People are not happy this week. Remember Sega? They’re that one company whose people designed such stalwart series as Sonic the Hedgehog and Phantasy Star? Yeah, they don’t seem to be doing so well. Relatively speaking, of course– according to Sega Sammy, the holding company formed in 2004 from video game company Sega and pachinko developer Sammy Corporation, Sega brought in ¥89.55 billion ($1.1 billion) over the last fiscal year, in a decrease of 26.5 percent from the previous year. This is a sharp contrast from 2010, where Mario & Sonic at the Olympic Winter Games brought in stellar sales; this year, Sonic Colors sold the most, with 2.18 million worldwide copies, with lesser properties Iron Man 2 and Vanquish following at 1.54 million and 830,000 units sold, respectively. Sega blames this decrease on an “adverse market condition” in North America and Europe– which, as JC Fletcher points out on Joystiq, is slightly silly when compared to the successes that Capcom has reported for the past fiscal year.
On a non-money-related note, Toshiyuki Takahashi has finally left Hudson Soft, made effective at the end of May. Known better outside of Japan as the man who inspired Master Higgins of Adventure Island fame, Takahashi Meijin (his lovingly appellated title in Japan) is also known for his ability to hit a button sixteen times a second– a skill that he brought to his little-known development of the Turbo Button, designed at first for his own usage (it must get tiring, being so fast), and later shipped out to the whole world. Nevertheless, Takahashi has finally left the building, ending a twenty-six-year-long career at Hudson– for reasons unknown, though they likely have something to do with Konami’s tendrils all over Takahashi’s former company.
At THQ, CEO Danny Bilson talks about the trials and tribulations of getting IP rights and whether or not that’s actually worth it. James Brightman at Industry Gamers notes that THQ “insists on owning all the IP it publishes”, and Bilson agrees– because according to him, “if we’re putting up tens of millions of dollars, we need to control the future of that.” Fair enough. Bilson does go on, though. “That said, we’re more than willing to do a partnership with the best creative minds in the industry and we’re getting more than our fair share of those and we’ll be talking more about that at E3.” Which is, really, what everybody else is waiting for, too.
The Wii version of the first Star Wars: The Force Unleashed didn’t fare too well with the critics.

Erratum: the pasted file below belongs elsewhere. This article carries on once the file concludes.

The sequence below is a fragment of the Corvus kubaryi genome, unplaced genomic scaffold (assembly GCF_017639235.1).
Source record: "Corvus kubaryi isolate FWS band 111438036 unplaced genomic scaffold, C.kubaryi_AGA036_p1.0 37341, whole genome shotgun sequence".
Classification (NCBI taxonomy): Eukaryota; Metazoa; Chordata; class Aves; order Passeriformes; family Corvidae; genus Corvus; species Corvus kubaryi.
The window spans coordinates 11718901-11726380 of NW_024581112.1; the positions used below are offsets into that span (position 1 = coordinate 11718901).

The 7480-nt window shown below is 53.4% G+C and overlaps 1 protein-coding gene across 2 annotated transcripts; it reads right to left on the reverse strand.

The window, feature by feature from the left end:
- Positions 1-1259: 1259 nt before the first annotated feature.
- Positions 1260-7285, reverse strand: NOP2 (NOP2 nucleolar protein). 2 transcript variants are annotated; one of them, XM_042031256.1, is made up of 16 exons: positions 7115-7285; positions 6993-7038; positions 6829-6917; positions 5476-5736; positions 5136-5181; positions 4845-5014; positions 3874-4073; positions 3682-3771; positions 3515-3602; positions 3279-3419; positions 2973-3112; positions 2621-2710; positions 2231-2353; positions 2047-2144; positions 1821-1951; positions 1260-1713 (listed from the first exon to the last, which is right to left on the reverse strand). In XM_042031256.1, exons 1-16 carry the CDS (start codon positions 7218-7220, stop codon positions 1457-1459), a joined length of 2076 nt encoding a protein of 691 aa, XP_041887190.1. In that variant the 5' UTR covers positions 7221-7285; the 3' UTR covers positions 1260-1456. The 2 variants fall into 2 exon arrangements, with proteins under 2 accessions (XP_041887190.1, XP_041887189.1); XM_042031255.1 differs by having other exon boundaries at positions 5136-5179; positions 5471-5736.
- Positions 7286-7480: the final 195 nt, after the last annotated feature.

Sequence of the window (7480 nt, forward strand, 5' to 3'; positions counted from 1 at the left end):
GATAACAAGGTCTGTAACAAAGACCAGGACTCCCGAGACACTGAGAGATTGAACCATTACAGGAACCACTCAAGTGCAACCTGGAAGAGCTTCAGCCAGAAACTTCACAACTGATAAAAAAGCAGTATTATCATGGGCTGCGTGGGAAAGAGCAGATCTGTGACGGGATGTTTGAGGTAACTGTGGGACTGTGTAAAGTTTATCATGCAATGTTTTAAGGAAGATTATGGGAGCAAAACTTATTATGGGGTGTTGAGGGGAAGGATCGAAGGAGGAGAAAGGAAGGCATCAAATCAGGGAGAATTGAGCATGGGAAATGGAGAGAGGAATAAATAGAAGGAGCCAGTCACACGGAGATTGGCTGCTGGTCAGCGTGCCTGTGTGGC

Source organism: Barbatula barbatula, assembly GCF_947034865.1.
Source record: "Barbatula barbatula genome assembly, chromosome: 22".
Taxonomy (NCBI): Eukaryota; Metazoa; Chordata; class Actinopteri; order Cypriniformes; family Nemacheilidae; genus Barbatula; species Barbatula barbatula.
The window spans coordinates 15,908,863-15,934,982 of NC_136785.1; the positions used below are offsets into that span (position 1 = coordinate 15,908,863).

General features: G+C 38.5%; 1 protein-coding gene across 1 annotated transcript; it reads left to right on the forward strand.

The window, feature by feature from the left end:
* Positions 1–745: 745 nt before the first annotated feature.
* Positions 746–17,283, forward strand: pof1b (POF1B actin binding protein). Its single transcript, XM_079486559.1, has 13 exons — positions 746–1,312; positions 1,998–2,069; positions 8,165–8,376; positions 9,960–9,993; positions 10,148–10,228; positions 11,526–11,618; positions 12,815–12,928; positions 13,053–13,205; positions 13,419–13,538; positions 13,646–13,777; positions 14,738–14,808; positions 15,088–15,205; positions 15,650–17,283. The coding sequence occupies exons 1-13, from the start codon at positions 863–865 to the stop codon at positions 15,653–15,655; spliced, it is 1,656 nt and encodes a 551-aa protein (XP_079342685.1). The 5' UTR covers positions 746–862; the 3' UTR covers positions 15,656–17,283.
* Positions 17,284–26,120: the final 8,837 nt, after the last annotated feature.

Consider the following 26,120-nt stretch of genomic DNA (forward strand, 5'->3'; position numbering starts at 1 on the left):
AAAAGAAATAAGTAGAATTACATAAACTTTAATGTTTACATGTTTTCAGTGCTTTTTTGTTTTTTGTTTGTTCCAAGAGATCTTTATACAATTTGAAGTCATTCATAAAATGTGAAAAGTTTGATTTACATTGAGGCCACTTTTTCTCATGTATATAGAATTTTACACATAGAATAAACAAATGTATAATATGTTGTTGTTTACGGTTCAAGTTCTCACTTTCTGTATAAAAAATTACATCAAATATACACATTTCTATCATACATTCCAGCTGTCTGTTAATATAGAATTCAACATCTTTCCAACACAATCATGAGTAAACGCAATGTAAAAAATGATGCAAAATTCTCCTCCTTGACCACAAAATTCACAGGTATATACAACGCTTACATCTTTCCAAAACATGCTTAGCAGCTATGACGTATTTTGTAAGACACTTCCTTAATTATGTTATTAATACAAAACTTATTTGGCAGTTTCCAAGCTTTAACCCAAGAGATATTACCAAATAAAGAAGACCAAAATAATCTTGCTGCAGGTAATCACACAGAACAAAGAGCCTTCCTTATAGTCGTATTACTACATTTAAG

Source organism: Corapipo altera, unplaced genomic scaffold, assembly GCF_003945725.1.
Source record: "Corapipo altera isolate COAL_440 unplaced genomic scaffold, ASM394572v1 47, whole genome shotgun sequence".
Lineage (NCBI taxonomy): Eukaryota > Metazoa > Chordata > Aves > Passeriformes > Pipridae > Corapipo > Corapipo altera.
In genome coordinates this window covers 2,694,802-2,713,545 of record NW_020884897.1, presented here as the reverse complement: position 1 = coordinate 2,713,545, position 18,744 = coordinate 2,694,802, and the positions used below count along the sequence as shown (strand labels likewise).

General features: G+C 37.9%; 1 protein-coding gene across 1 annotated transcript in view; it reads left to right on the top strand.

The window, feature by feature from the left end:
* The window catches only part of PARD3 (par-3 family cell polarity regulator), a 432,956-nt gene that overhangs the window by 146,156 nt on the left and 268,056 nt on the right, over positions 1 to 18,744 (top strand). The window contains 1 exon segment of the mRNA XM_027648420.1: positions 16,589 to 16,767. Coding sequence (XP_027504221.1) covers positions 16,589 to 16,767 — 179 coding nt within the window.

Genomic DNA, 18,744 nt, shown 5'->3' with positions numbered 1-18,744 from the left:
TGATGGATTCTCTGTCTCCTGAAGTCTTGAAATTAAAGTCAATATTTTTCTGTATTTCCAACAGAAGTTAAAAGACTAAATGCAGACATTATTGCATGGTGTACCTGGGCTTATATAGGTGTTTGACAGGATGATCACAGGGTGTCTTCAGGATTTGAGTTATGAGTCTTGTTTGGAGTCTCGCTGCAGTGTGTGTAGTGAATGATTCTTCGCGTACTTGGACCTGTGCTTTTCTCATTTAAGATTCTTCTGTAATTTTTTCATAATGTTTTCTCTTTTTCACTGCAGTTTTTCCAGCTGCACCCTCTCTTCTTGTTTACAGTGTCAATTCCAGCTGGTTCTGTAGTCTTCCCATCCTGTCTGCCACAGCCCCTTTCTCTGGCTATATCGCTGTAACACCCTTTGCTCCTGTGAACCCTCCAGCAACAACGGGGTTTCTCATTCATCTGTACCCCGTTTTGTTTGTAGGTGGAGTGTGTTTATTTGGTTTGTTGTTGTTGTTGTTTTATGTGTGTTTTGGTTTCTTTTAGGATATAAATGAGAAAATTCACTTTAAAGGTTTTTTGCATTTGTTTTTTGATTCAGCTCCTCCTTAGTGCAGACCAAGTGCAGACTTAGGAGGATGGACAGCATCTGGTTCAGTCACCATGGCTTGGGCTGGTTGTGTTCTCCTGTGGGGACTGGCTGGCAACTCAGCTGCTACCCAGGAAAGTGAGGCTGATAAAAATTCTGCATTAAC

For the Most Honest Company of the Year award comes LucasArts, the company once known for such games as The Secret of Monkey Island and Star Wars: Rogue Squadron, and more recently games like Star Wars: The Force Unleashed 2 and LEGO® Star Wars III: The Clone Wars. According to Paul Meegan, LucasArts president (also once Epic Games China CEO), LucasArts hasn’t been doing the greatest it possibly can. In fact, here’s the full quote from MCV:
LucasArts is a company with tremendous potential. I think people look at it and wonder why it hasn’t done better in recent years. Lucasfilm has some of the most beloved and powerful brands in entertainment, we have a loyal community of fans, and talented people in every discipline. We’re surrounded by staggeringly bright and creative people at the top of their games. In recent years, LucasArts hasn’t always done a good job of making games. We should be making games that define our medium, that are competitive with the best of our industry, but we’re not. That has to change. Our priority is to create authentic, immersive, high quality Star Wars games.
Of course, this is nice to hear, especially when juxtaposed with Sega’s remarks earlier, which seem positively spoiled-brat-esque in light of Meegan’s confessions. Yet when examining LucasArts’ offerings for the Wii and DS, which have been both sparse and weak recently (Star Wars: The Force Unleashed II at least got average reviews), Meegan’s ideas of “making games that define our medium” seem lofty at best. We’ll see if he really goes through with his words.
Interestingly enough, despite the fact that it’s definitely incoming, the show we’re all shivering in anticipation for (take a wild guess) isn’t garnering a whole lot of pre-show shenanigans– probably because companies like Sega and Hudson have more pressing worries. Nintendo, Microsoft and Sony, for their part, are staying mum on the topic. Looks like we’ll just have to settle from chatter from the rest of the crew until then, though plenty’s still happening in this calm before the con.